Two New Developments at PBS
Two New Developments at PBS
by L. Brent Bozell III
June 12, 1997
Two recent developments in public broadcasting deserve discussion:
1. Lawrence Grossman, a former president of PBS, has proposed that public television stations air programs containing commercials two nights a week. If that proposal weren't shocking enough, it's backed by top executives at major public TV stations in Chicago, Philadelphia, St. Louis, Miami, and Minneapolis-St. Paul.
Reporting this electric bit of news, New York Times reporter Lawrie Mifflin added that eight public stations experimented with commercials in the early 1980s. The experiment was discontinued - but not because it failed. At WPBT in Miami, president George Dooley noted "Our membership contributions, our audiences, and our programming underwriting support all continued to grow. We wish it had been made permanent." Why wasn't it? Liberals think there's nothing ghastlier than a commercial and killed the concept.
Now they're at it again. Sharon Percy Rockefeller of Washington behemoth WETA-TV, which throws millions around on new buildings in the nation's capital, is appalled by the new proposal. "This solution would change the philosophical basis of public broadcasting. Either we are a noncommercial educational system or we're not." One wonders: How then does Mrs. Rockefeller justify the chain of WETA Learningsmith stores in area malls, selling PBS knick-knacks and program tie-ins? Shouldn't we shut those down, too?
Then there's outgoing FCC chairman Reed Hundt, who predictably carries water for the far-left Naderite commercial-haters like the Center for Media Education: "Any plans for the airing of commercials on public television are bad plans." Any plans? Hundt added: "'Commercial noncommercial television' is an oxymoron that shouldn't be tolerated." Again: shouldn't that include the banning of Sesame Street shops in malls? Shouldn't PBS demand that Time art critic (and PBS toady) Robert Hughes stop selling the companion book to his "American Visions" PBS series at $65 a pop?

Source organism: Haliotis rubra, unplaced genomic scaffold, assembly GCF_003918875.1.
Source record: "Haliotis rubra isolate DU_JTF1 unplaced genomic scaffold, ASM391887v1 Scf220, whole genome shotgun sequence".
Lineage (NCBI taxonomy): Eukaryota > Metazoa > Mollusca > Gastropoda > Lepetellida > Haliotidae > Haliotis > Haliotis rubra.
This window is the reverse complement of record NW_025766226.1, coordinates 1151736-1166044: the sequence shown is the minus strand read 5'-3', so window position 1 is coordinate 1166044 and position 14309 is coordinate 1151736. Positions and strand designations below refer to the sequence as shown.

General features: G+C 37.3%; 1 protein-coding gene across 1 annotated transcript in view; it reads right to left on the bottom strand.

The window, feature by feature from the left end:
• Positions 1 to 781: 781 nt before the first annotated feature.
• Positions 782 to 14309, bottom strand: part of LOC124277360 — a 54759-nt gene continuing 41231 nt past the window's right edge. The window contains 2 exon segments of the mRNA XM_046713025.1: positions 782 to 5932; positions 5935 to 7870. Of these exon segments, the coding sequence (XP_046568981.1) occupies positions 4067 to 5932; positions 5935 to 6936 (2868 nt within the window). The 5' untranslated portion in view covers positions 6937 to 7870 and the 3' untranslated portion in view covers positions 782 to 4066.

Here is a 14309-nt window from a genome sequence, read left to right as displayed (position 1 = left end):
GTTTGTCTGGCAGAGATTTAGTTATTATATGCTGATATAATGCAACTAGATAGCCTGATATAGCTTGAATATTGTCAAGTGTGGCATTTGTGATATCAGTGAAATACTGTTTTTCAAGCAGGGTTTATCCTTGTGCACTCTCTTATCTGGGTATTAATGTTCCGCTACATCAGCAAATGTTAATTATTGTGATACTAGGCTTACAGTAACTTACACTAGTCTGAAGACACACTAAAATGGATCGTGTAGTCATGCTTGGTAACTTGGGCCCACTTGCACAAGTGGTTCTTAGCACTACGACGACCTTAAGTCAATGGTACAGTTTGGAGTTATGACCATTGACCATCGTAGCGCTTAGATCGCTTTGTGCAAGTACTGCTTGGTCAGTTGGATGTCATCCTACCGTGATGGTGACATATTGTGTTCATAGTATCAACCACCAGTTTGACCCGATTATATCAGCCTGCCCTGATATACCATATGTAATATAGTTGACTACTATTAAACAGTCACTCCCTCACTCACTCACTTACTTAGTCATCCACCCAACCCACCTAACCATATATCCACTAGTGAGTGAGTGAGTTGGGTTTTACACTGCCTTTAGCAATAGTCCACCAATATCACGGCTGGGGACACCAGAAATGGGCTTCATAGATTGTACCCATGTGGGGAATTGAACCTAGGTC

These supposed anti-commercial purists ought to either ban the nonprofiteering, or let the public pay for public TV voluntarily and not through forced taxation. There is a solution, as Mifflin reported: "Individual stations are free to run whatever programs they wish. They could adopt Mr. Grossman's proposal on their own, if Congress authorized the FCC to waive regulations governing nonprofit noncommercial broadcasting." That waiver clearly ought to be granted, as a first step toward lightening the tax burden of public broadcasting.
But guess what? Billy Tauzin, the Republican point man on PBS in the House, opposes Grossman's proposal.
2. In the meantime, the PBS series "Frontline" did something remarkable last month, airing its very first hour-long documentary on a Clinton scandal. New Yorker writer Peter Boyer told the tale of Eugene and Nora Lum. The Lums were major Democratic fundraisers among Asian Americans during the 1992 campaign, and came to know party chairman Ron Brown. Meanwhile, in Oklahoma, utility regulators with the state Corporation Commission were uncovering a regular pattern of bribery and corruption in awarding natural gas contracts. One of those patterns included bribery by Arkla Gas - led by Mack McLarty, soon to become White House chief of staff.
One gas supplier sued to bring the corruption out into the open. In came the Lums, offering to buy out the supplier - if they'd drop the lawsuit. Oklahoma Corporation Commissioner Bob Anthony told Boyer the Lums had "no experience, no reserves, and they end up getting a contract to sell enormous volumes of natural gas over a 10-year period of time, and their biggest claim to fame seems to be their political connections....This was damage control...Mac McLarty had a motive and an interest in seeing that these lawsuits and the discovery and the public disclosure go away."
Once they became gas millionaires, the Lums cut Ron Brown's son Michael into the new company, Dynamic Energy Resources, and the mother of Commerce Department official Melinda Yee.
Believe it or not, Boyer is the first network correspondent to shed any light on these scandals. Where are the commercial networks with their investigative pieces? Even the Lums' indictment by the Justice Department triggered only a 60-second story on the networks.
Unlike liberals, conservatives do not care to make PBS their ideological sandbox. We'd settle for a little dose of journalistic balance, which Frontline is beginning to provide (albeit five years late). Conservatives also want voluntary funding - commercial or otherwise - for PBS, and the Grossman proposal is the correct policy prescription.